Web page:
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'Father Knows Best' Actress Jane Wyatt


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'Father Knows Best' Actress Jane Wyatt

by Dennis McLellan

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Jane Wyatt

LOS ANGELES, California -- Jane Wyatt, a three-time Emmy Award-winner for her portrayal of the patient and understanding housewife and mother on the classic 1950's family situation comedy, "Father Knows Best," died Friday, October 20 in her sleep of natural causes at her Los Angeles home, her grandson Nicholas Ward said. She was 96.

Wyatt made her first appearance on the New York stage in "Give Me Yesterday" in 1931 and in 1933 succeeded Margaret Sullivan in "Dinner at Eight" on Broadway. While acting with Lillian Gish in "Joyous Season" in 1934, she signed a short-term contract with Universal Pictures. She agreed, on condition she could spend half each year in the theater.

She made her screen debut that same year playing the heroine's supportive sister in James Whale's "One More River." Her first female on-screen lead was in "Great Expectations." Other films included "We're Only Human" and "The Luckiest Girl in the World." In 1945, she starred on Broadway opposite Franchot Tone in "Hope for the Best."

Wyatt appeared in more than 30 movies as both a leading and supporting player, including "None But the Lonely Heart" with Cary Grant, "Gentleman's Agreement" with Gregory Peck, "Canadian Pacific" with Randolph Scott, "Task Force" with Gary Cooper, "Boomerang" with Dana Andrews and "Pitfall" with Dick Powell.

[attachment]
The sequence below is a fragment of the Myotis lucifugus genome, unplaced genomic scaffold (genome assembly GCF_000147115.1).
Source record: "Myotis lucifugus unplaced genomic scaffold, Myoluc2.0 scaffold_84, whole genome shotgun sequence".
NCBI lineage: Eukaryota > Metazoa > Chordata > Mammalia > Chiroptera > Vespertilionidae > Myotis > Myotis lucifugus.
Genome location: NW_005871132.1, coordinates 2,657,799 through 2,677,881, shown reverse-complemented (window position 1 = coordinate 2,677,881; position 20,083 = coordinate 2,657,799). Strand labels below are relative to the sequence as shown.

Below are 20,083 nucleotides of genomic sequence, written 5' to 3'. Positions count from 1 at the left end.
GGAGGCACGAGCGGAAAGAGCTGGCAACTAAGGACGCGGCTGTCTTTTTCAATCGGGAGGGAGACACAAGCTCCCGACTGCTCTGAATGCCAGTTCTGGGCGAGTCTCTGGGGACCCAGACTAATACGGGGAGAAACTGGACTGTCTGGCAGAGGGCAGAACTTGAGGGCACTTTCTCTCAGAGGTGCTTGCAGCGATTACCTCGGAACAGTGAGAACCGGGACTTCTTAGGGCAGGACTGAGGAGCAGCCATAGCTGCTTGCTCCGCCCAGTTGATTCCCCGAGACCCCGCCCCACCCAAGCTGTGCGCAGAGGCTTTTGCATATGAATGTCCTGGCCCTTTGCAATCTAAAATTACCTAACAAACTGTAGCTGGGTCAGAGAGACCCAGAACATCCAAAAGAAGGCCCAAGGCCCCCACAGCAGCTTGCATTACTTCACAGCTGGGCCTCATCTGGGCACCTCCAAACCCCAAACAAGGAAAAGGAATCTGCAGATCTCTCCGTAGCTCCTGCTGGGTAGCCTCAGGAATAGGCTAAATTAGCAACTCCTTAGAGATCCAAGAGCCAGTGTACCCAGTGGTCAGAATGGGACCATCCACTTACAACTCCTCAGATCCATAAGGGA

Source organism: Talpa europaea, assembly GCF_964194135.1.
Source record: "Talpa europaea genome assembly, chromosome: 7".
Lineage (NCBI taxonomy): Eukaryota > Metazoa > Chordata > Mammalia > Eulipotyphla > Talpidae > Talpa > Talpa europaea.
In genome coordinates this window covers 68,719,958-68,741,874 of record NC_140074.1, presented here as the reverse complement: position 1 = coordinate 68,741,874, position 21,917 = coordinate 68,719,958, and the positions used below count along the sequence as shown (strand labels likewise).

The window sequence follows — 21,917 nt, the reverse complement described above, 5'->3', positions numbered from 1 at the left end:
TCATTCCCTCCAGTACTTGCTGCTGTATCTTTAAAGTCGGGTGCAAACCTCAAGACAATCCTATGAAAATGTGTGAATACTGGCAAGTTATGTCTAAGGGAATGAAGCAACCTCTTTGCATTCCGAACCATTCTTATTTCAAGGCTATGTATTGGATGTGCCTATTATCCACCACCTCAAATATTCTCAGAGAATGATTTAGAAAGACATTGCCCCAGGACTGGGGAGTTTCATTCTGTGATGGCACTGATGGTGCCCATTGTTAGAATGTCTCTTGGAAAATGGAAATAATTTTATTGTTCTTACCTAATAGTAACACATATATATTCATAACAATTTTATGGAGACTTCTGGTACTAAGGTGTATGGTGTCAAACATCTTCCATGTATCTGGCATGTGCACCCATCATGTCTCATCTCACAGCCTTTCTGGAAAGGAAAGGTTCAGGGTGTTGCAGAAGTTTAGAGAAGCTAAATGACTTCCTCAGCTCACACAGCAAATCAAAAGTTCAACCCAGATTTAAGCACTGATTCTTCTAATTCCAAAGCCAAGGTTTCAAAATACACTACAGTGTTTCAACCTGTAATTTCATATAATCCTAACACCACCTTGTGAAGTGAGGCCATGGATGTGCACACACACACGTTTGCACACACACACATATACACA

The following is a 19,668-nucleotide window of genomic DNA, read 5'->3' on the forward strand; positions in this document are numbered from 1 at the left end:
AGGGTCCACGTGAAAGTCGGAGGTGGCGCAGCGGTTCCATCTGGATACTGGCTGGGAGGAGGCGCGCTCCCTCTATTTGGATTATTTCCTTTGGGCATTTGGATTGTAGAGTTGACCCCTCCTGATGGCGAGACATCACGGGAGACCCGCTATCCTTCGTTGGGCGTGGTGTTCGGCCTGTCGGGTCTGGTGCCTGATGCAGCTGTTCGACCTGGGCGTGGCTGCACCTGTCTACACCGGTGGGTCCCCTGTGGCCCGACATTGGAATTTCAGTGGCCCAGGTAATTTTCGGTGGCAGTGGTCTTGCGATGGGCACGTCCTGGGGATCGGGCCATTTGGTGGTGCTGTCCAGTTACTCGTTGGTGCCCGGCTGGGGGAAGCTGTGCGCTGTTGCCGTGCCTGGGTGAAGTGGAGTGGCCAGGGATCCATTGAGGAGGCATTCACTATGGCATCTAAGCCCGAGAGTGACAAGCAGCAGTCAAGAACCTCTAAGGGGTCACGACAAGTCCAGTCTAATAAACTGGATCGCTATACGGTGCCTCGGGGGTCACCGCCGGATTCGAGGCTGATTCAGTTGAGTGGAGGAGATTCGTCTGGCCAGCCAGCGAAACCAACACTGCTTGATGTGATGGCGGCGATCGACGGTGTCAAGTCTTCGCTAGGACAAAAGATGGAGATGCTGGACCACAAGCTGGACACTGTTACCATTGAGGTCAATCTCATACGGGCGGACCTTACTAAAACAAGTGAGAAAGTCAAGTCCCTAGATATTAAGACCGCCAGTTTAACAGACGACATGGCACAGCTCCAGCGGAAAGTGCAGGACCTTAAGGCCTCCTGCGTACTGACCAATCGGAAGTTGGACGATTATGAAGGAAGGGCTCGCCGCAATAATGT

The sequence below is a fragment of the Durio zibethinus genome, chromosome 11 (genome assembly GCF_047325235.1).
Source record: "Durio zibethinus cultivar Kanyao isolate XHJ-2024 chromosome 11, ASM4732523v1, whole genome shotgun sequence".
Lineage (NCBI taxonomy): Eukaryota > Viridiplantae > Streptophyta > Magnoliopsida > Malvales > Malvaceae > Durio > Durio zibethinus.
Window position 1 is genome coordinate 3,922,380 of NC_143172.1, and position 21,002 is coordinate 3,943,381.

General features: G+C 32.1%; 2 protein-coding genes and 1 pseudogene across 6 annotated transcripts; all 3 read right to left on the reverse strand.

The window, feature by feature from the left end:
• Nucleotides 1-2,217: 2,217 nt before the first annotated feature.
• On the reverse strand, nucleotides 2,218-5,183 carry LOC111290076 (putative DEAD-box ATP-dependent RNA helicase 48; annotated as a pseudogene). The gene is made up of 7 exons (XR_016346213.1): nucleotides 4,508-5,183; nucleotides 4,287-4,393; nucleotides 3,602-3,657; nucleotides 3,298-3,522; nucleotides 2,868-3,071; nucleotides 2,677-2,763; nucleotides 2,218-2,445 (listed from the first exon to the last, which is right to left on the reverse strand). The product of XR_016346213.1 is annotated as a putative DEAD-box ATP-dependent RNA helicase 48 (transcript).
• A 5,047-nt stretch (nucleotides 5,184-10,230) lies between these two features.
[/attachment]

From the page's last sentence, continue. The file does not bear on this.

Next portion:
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1947's 'Gentleman's Agreement' stars (L-R) Gregory Peck, Dorothy

McGuire, Jane Wyatt and Albert Dekker

Never a star, Wyatt enjoyed career longevity with her reliable portrayals of genteel, understanding women. Among the notable films: "Buckskin Frontier" with Richard Dix, "No Minor Vices" with Dana Andrews, "Canadian Pacific" with Randolph Scott, "Criminal Lawyer" with Pat O'Brien, "My Blue Heaven" with Betty Grable and Dan Dailey.

Her most memorable screen role was the ethereal Shangri-la beauty who enchants Ronald Colman in "Lost Horizon," Frank Capra's 1937 film version of the James Hilton novel. When Capra chose her for the role, her reputation was made. Moviegoers were entranced by the scene

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